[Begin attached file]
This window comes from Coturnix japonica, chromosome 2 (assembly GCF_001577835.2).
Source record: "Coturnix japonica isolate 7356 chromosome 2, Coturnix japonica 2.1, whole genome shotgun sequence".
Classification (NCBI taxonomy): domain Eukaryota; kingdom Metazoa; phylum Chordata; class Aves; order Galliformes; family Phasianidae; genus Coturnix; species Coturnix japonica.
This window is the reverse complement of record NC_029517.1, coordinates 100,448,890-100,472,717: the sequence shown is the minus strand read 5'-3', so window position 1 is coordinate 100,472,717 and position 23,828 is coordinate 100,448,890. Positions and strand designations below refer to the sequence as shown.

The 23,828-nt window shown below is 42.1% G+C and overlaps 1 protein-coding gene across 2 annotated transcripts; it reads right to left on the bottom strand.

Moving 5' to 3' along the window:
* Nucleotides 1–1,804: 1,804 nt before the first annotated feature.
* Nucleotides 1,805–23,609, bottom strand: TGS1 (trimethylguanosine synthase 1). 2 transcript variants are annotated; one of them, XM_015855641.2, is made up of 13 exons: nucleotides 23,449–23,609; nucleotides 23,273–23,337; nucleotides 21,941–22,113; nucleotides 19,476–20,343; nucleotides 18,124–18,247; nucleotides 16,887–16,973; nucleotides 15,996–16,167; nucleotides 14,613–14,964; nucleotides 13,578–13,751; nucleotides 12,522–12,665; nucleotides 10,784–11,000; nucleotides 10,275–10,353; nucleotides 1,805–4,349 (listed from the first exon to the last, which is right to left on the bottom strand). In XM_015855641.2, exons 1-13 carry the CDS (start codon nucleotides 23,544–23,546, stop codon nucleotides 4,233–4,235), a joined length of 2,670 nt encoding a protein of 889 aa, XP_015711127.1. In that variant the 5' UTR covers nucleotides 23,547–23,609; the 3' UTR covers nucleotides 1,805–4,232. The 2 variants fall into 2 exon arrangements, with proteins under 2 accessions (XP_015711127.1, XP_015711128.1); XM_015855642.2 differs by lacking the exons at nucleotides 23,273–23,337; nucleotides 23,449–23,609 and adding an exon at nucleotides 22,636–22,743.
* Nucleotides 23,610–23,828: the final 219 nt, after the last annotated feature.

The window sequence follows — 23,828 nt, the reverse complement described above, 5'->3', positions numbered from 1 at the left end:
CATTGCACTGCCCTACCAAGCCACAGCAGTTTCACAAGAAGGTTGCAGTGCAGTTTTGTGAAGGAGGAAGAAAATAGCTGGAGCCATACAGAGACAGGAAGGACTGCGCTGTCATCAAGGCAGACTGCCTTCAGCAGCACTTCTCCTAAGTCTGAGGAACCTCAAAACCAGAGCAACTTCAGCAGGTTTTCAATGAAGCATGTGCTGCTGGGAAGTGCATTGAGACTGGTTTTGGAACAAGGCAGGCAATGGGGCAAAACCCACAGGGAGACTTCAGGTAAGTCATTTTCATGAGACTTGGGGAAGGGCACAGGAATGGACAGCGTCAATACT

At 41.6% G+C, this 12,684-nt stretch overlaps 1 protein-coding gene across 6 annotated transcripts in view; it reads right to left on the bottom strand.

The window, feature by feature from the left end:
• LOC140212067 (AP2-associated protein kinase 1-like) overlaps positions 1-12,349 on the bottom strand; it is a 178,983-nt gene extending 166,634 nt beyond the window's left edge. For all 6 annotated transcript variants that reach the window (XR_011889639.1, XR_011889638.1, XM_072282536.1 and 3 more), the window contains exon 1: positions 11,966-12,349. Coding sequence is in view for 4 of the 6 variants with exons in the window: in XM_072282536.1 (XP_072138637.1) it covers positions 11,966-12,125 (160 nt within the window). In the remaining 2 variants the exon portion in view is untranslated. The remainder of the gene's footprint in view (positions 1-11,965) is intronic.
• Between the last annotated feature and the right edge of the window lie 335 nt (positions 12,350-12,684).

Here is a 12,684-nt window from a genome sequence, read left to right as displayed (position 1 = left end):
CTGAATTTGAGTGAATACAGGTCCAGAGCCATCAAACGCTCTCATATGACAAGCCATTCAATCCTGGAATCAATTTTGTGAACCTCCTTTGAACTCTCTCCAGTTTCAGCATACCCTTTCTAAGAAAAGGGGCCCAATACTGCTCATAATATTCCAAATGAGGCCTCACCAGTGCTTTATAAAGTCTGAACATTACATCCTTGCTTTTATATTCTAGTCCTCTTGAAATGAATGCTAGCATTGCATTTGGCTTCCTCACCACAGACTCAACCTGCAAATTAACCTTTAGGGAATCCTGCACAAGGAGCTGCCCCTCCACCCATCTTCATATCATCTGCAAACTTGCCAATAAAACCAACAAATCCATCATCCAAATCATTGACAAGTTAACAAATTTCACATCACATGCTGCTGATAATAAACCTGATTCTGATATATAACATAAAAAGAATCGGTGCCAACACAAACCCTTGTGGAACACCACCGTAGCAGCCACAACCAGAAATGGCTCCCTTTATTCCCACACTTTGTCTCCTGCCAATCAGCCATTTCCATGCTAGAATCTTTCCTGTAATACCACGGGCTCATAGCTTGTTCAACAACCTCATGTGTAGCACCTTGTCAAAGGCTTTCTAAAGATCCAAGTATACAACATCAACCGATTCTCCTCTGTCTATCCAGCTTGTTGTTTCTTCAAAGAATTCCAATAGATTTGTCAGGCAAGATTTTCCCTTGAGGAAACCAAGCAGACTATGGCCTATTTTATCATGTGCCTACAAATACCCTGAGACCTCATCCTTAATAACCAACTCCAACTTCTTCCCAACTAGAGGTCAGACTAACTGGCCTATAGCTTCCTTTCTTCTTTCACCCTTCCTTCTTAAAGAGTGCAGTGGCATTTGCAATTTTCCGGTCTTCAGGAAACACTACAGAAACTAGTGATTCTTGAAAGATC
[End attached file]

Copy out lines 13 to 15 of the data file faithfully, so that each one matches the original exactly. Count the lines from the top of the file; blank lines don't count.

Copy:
The window, feature by feature from the left end:
• LOC140212067 (AP2-associated protein kinase 1-like) overlaps positions 1-12,349 on the bottom strand; it is a 178,983-nt gene extending 166,634 nt beyond the window's left edge. For all 6 annotated transcript variants that reach the window (XR_011889639.1, XR_011889638.1, XM_072282536.1 and 3 more), the window contains exon 1: positions 11,966-12,349. Coding sequence is in view for 4 of the 6 variants with exons in the window: in XM_072282536.1 (XP_072138637.1) it covers positions 11,966-12,125 (160 nt within the window). In the remaining 2 variants the exon portion in view is untranslated. The remainder of the gene's footprint in view (positions 1-11,965) is intronic.
• Between the last annotated feature and the right edge of the window lie 335 nt (positions 12,350-12,684).